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Special needs students learn to shop healthy on a budget

Students in the D93 FLITTE (Fostering Learning Independence Through Transitional Experiences) program got an education on how to eat healthy on a budget. They each had a meal planned out and got ten dollars to spend on ingredients.

“I’m just looking forward and learning how to do cheeseburgers and fries,” Tucker Gerard, a FLITTE student, said.

They weren’t just shopping for food. First, they had to learn how to pick out the healthy foods that would be most cost effective.

“Today what we’re gonna be focusing on is being able to identify whole grains because labels can be tricky,” Jonna Boote, a nutrition education specialist for the Idaho Food Bank, said. “Sometimes if it says it’s a whole grain and it’s not. So we are teaching them how to identify healthier grain foods. We’re also gonna be talking about vegetables and fruit, how to identify a cost effective way to prepare those and what it’s best to buy, whether it’s fresh, frozen or canned.”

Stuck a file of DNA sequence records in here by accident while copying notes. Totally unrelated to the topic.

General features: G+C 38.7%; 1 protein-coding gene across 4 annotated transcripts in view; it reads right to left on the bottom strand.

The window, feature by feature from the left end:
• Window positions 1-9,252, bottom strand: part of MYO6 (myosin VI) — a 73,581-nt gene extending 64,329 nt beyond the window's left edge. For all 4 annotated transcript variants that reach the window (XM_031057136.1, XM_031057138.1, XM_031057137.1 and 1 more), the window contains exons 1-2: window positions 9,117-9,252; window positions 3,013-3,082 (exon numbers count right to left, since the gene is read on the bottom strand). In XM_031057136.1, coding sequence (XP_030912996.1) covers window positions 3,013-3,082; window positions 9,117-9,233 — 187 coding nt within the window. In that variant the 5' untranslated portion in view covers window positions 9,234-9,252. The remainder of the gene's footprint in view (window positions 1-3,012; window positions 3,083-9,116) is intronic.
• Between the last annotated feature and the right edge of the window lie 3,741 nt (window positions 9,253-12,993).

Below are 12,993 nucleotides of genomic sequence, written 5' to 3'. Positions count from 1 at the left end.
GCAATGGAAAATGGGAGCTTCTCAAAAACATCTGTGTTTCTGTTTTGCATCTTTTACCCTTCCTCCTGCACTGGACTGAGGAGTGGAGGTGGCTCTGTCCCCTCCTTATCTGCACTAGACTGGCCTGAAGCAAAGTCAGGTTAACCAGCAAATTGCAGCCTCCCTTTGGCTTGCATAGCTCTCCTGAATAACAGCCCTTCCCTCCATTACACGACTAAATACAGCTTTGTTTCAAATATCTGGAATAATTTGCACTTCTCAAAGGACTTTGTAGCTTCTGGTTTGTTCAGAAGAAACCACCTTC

Boote compared buying a whole pineapple to freshly cut pineapple chunks. Weighing each item and seeing how much it will cost is one way to buy the truly cheaper item. In this case, the whole pineapple was cheaper. She also says using plain yogurt instead of sour cream will make your meal healthier. Learning these tips now can go a long way in life.

“This is very important because we’re trying to encourage, especially at a younger age, kid’s to learn how to eat healthy so that they can do it for a lifetime,” Boote said.

The students not only got an education and some groceries, but time to hang out with their friends as well.

“Just love having a fun time with my friends, especially Sam and Phil,” Gerard said.

The Idaho Food Bank offers “Cooking Matters” classes to teach you lessons in grocery shopping and cooking that will help you live a healthier life.

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